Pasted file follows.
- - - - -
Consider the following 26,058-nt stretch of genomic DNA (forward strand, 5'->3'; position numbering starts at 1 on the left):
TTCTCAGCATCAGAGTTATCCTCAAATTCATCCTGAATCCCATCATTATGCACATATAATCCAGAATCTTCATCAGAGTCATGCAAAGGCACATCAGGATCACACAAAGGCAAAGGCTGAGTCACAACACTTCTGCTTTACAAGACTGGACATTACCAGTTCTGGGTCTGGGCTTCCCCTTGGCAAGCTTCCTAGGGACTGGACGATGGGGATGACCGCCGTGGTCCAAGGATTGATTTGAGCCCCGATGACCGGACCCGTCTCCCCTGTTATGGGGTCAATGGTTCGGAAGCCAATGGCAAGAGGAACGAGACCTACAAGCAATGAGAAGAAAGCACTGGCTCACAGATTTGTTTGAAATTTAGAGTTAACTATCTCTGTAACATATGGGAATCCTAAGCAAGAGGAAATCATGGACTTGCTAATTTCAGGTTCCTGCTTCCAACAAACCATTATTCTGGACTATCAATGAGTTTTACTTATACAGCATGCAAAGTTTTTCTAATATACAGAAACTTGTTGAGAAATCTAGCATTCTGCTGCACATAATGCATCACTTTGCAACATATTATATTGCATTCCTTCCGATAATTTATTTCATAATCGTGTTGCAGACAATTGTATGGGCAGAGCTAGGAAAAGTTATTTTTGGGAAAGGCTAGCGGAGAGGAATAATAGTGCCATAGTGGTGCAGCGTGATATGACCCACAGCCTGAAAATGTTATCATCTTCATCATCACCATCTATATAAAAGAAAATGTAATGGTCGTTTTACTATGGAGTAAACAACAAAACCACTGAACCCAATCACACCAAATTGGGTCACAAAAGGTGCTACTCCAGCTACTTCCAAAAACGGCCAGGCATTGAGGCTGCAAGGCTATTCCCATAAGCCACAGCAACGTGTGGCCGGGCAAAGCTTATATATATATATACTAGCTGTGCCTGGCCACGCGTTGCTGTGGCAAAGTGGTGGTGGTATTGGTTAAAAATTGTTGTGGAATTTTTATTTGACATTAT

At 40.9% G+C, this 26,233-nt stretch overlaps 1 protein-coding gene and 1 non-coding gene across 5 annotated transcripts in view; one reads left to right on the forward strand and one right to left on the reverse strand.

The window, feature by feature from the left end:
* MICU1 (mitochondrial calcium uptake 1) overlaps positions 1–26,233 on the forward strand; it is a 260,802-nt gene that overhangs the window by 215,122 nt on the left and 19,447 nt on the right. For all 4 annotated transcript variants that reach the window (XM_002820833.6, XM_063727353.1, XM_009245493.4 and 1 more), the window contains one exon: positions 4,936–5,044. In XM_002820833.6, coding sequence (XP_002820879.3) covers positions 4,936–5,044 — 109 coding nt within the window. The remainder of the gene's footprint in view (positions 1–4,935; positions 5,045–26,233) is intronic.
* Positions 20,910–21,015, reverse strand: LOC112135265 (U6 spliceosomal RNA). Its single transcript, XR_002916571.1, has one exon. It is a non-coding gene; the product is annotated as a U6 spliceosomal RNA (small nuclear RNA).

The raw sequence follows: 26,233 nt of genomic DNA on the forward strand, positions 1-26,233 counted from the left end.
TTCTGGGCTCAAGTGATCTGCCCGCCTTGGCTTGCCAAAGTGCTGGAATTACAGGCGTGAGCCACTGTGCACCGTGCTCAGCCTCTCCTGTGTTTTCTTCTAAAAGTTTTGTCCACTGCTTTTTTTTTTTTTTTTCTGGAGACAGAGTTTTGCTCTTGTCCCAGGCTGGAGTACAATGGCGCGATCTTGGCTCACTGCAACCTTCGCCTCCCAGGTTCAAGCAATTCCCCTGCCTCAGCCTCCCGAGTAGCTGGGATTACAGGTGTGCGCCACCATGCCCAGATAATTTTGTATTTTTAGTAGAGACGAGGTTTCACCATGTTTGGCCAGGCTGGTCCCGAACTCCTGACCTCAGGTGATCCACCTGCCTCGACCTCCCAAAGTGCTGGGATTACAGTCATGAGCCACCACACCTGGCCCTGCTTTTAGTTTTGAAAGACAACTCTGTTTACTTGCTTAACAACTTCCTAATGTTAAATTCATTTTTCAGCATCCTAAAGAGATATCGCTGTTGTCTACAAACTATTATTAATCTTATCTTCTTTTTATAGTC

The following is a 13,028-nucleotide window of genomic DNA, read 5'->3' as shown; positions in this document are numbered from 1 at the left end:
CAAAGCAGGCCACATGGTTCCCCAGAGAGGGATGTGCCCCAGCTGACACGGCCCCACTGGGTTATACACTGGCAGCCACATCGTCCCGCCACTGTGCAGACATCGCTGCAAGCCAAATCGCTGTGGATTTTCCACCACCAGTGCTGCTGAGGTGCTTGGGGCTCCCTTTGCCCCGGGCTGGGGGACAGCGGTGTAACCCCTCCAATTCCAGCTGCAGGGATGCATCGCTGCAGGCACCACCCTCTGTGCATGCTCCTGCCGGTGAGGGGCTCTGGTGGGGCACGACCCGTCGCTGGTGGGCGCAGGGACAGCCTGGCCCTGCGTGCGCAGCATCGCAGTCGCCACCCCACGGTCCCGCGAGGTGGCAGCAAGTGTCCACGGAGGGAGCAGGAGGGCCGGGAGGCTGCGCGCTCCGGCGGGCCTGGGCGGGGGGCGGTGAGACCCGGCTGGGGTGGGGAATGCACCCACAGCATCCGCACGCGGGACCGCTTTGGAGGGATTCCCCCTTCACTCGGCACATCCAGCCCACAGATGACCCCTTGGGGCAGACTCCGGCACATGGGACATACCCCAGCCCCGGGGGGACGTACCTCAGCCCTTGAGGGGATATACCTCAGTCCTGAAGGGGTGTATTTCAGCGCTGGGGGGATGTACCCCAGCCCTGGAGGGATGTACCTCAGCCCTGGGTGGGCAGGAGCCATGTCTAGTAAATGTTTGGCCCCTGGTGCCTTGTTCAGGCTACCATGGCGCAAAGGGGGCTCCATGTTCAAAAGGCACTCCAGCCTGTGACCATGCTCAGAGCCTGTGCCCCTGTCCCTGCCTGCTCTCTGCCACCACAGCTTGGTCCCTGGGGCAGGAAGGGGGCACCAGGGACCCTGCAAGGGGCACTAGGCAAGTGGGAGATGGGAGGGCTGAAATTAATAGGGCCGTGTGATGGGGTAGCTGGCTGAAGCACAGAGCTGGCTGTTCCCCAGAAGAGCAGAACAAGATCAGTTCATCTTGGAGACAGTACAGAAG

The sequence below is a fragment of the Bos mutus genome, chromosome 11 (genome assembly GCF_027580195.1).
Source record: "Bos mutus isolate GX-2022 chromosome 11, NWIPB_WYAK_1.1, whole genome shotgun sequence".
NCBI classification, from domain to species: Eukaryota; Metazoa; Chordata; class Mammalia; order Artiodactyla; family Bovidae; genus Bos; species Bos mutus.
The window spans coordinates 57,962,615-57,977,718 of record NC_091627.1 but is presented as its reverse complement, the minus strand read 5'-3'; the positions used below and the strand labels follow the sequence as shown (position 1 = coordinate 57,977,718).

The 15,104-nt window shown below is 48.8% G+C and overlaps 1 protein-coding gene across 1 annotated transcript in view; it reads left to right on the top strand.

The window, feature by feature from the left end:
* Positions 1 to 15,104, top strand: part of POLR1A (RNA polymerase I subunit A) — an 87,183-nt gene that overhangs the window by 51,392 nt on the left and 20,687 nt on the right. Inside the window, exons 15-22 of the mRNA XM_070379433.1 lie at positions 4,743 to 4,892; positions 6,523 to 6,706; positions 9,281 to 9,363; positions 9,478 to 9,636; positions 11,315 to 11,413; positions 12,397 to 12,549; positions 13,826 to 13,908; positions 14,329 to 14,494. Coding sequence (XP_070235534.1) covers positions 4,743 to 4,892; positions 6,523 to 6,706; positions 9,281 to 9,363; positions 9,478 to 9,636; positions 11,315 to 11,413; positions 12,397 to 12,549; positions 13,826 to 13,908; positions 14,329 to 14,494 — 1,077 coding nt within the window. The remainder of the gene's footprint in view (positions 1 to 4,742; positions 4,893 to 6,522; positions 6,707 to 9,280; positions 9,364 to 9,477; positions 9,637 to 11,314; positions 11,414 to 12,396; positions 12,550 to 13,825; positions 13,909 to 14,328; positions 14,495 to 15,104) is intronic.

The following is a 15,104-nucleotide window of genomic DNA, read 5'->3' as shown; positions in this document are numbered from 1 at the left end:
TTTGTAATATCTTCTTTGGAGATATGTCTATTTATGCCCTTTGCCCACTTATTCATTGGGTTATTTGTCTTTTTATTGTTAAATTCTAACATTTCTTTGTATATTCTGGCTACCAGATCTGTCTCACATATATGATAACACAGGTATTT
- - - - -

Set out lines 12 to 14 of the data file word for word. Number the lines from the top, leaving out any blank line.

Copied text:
Source record: "Bos mutus isolate GX-2022 chromosome 11, NWIPB_WYAK_1.1, whole genome shotgun sequence".
NCBI classification, from domain to species: Eukaryota; Metazoa; Chordata; class Mammalia; order Artiodactyla; family Bovidae; genus Bos; species Bos mutus.
The window spans coordinates 57,962,615-57,977,718 of record NC_091627.1 but is presented as its reverse complement, the minus strand read 5'-3'; the positions used below and the strand labels follow the sequence as shown (position 1 = coordinate 57,977,718).